icon bookmark-bicon bookmarkicon cameraicon checkicon chevron downicon chevron lefticon chevron righticon chevron upicon closeicon v-compressicon downloadicon editicon v-expandicon fbicon fileicon filtericon flag ruicon full chevron downicon full chevron lefticon full chevron righticon full chevron upicon gpicon insicon mailicon moveicon-musicicon mutedicon nomutedicon okicon v-pauseicon v-playicon searchicon shareicon sign inicon sign upicon stepbackicon stepforicon swipe downicon tagicon tagsicon tgicon trashicon twicon vkicon yticon wticon fm
3 Dec, 2016 04:44

Facebook philanthropy? Social media giant to invest $20mn in affordable housing projects

Facebook philanthropy? Social media giant to invest $20mn in affordable housing projects

Facebook has committed to investing $20 million to develop low cost housing, job training and assistance for low-income Silicon Valley residents. This will be some welcome relief to residents who have been pushed out of the Santa Clara Valley area by tech firms.

The company is responding to criticisms that the tech firm is partially responsible for the influx of employees and money that has led to skyrocketed rent prices in Silicon Valley by forming a coalition with governments of East Palo Alto and Menlo Park and pledging a donation of $20 million over the next five years to building affordable housing and increasing job training.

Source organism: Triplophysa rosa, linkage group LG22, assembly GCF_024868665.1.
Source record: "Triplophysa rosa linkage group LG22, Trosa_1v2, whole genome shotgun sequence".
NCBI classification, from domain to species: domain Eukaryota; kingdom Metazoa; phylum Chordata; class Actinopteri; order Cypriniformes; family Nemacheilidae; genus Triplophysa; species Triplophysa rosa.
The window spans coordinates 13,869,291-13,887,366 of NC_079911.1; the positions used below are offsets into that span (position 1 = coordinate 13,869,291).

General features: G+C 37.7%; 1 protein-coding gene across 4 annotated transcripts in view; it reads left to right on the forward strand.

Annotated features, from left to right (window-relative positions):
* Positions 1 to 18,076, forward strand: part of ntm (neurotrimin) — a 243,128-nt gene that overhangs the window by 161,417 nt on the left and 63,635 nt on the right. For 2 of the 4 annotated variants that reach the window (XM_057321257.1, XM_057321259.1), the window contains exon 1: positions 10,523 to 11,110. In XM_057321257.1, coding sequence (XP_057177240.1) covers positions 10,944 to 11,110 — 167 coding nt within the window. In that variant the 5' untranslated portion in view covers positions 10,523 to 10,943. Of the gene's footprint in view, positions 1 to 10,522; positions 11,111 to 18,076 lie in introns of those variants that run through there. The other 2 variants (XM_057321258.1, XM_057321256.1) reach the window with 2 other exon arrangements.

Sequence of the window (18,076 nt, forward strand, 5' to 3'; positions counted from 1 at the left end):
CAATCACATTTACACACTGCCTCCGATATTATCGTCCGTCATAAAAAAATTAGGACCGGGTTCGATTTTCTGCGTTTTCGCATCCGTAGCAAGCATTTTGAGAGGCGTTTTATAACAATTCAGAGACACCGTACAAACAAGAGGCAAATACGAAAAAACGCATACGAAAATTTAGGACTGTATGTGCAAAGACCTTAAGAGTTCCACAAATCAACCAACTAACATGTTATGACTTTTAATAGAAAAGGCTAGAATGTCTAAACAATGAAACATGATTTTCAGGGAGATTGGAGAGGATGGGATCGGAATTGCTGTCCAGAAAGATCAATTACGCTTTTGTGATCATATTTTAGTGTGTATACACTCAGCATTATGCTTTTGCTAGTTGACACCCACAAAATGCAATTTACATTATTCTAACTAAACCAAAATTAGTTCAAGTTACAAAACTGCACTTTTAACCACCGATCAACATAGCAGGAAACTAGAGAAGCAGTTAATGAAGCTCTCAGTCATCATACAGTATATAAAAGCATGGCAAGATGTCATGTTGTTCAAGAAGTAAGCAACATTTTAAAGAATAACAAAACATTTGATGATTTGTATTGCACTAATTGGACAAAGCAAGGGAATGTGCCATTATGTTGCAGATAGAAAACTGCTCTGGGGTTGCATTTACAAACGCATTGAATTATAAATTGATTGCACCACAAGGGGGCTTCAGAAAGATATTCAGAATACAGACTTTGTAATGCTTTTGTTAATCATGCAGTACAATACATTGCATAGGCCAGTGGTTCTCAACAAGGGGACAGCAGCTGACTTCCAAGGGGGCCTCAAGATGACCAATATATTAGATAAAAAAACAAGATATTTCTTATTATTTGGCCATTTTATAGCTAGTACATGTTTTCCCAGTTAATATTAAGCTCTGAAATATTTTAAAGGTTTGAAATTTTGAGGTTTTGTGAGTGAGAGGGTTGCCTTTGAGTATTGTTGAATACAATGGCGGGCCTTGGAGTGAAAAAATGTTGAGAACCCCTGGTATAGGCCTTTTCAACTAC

When thinking about Silicon Valley, it can be difficult to remember that it is not home to just start-ups and sprawling social media companies but also has its fair share of low-income residents who risk losing their homes to the technology boom sweeping North California’s Bay Area.

When you add our growth with Stanford’s growth, with Google’s growth, with Apple’s growth, with all the other companies in the region, then together it becomes a huge amount of growth,” Elliot Schrage, Facebook’s vice president of communications and public policy told the Mercury News.

The Silicon Valley area has a deficit of 22,000 homes and affordable housing building projects offer respite to only 26 percent of those in need, according to Sam Tepperman-Gelfant, senior staff attorney at a civil rights law firm. This leaves the 70,000 low income workers in the area to commute 50 plus miles to get to work and affectively shut out of living in the area.

The current path is unsustainable. We have a housing and transportation crisis in Silicon Valley [and] in the Bay Area,” Schrage told Mercury News. “We know that either we will come together and address this crisis or Silicon Valley will not be Silicon Valley in 20 or 30 years. It will move to other parts of the country and world.

As a result, Facebook is using some its $7 billion in sales to expand affordable housing in East Palo Alto and Menlo Park’s Belle Haven neighborhood. East Palo Alto is a diverse city where 16 percent of residents live in poverty and in 2014, had a median income of $52,716, meaning that they likely have a difficult time affording a home in an area where the average cost of a house has reached $1 million, according to Mercury News.

For many residents, this will come as a relief given that San Francisco is the second most expensive place to live in the US, according to The Council for Community and Economic Research.